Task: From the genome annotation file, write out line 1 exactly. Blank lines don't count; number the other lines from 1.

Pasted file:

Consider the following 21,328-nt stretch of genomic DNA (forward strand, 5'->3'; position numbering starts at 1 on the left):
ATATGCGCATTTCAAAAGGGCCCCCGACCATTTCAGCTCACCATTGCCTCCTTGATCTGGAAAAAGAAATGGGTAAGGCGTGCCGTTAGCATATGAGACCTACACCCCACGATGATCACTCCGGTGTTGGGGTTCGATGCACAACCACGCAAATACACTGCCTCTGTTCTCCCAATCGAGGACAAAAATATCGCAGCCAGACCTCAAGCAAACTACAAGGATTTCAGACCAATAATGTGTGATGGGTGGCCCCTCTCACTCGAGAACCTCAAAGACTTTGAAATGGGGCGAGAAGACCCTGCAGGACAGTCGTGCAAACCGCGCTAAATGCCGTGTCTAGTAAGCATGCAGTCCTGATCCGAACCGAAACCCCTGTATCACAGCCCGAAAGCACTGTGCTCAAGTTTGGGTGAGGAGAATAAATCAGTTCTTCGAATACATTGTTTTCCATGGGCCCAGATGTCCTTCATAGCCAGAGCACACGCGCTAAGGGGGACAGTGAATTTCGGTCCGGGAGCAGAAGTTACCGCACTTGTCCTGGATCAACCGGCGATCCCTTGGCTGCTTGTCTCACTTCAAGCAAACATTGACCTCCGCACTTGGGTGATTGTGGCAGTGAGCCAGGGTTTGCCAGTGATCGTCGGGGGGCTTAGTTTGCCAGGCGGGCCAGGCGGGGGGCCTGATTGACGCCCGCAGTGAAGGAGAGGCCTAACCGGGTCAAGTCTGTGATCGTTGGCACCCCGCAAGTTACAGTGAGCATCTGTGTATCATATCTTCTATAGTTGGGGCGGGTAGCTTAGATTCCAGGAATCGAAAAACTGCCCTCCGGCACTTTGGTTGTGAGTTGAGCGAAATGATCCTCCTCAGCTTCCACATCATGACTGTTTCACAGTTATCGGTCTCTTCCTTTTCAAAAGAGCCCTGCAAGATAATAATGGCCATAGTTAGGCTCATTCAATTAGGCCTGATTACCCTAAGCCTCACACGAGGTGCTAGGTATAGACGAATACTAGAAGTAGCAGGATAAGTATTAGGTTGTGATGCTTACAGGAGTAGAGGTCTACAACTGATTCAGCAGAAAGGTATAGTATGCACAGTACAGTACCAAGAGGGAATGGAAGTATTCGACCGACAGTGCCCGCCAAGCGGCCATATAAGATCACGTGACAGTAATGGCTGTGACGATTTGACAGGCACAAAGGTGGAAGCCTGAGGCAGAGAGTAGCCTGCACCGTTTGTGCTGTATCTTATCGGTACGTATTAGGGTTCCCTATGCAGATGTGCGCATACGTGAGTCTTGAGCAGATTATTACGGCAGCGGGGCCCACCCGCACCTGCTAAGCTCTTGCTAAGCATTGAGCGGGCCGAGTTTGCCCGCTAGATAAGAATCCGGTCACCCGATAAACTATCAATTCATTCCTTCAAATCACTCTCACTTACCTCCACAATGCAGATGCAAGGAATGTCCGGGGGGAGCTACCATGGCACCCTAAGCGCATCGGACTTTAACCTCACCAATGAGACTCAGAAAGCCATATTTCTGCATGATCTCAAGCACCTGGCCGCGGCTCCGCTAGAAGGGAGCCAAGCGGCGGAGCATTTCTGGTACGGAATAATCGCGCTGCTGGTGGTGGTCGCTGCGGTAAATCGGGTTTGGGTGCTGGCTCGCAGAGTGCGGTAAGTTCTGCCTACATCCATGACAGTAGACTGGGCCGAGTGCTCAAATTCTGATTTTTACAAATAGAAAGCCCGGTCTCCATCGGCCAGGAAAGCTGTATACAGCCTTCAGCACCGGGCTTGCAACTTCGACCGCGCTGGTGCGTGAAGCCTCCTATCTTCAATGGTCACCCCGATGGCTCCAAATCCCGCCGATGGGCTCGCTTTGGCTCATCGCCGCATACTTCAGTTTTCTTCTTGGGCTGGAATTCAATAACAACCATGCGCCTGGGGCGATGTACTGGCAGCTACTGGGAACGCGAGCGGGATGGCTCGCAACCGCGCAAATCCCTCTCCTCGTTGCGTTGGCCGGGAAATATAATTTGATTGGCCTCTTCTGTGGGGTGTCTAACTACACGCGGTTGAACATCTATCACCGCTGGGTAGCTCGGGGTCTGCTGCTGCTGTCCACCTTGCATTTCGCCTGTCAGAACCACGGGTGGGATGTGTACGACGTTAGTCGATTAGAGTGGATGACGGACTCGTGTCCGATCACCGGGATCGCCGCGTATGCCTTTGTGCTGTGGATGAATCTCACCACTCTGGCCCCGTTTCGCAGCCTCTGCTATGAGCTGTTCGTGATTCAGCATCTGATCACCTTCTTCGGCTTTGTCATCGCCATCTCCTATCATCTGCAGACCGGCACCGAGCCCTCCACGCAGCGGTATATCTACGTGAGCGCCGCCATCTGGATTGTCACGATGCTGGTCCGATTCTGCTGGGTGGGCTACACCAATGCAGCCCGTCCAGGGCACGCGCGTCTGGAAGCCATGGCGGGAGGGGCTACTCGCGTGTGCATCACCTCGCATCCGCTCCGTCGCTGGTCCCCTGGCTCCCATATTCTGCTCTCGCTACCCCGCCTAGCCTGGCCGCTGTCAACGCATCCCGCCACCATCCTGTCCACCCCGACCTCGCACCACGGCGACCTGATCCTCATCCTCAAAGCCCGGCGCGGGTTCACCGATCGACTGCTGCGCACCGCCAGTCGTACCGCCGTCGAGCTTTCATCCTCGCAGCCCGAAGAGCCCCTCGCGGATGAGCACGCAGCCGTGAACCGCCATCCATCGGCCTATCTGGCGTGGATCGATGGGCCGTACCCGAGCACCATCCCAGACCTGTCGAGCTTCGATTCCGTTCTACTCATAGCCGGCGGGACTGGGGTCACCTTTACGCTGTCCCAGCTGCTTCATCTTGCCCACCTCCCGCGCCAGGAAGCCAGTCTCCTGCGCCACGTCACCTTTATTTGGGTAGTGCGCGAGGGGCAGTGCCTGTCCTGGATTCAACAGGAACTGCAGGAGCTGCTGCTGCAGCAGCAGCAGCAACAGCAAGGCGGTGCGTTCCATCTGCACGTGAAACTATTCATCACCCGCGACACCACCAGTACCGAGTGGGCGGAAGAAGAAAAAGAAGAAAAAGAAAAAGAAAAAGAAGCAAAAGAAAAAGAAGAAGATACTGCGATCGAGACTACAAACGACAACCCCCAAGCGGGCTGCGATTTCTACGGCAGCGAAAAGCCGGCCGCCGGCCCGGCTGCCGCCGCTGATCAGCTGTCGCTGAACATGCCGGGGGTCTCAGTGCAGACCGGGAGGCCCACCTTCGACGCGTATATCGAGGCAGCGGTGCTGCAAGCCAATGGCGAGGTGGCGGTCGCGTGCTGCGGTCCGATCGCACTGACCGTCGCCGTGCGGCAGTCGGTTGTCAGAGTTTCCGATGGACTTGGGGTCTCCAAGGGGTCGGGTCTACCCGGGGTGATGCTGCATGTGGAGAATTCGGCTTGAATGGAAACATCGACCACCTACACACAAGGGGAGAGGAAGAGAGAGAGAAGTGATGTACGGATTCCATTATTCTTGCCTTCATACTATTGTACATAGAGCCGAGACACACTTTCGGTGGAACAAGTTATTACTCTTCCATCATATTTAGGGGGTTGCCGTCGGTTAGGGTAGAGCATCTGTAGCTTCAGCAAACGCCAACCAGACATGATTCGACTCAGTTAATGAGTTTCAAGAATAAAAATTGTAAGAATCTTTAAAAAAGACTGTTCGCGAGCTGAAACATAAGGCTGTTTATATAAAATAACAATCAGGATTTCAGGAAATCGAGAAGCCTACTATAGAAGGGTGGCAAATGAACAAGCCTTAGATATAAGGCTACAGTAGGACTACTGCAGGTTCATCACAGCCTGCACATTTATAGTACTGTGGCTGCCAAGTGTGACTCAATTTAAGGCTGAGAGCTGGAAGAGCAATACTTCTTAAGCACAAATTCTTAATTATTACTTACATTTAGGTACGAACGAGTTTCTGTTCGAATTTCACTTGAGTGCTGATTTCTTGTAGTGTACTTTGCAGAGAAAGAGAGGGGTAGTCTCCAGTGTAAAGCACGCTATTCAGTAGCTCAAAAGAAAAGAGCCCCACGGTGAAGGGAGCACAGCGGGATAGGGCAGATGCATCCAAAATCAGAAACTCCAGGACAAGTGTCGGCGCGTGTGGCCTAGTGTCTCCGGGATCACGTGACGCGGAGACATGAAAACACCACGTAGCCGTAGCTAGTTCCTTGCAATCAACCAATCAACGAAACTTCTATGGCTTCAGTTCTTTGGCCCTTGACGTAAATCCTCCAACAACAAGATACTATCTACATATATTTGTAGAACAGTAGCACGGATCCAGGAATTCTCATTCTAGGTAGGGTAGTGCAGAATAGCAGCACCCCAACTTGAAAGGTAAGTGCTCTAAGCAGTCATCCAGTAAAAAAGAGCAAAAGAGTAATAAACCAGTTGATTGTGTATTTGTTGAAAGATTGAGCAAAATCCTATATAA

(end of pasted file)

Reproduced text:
Consider the following 21,328-nt stretch of genomic DNA (forward strand, 5'->3'; position numbering starts at 1 on the left):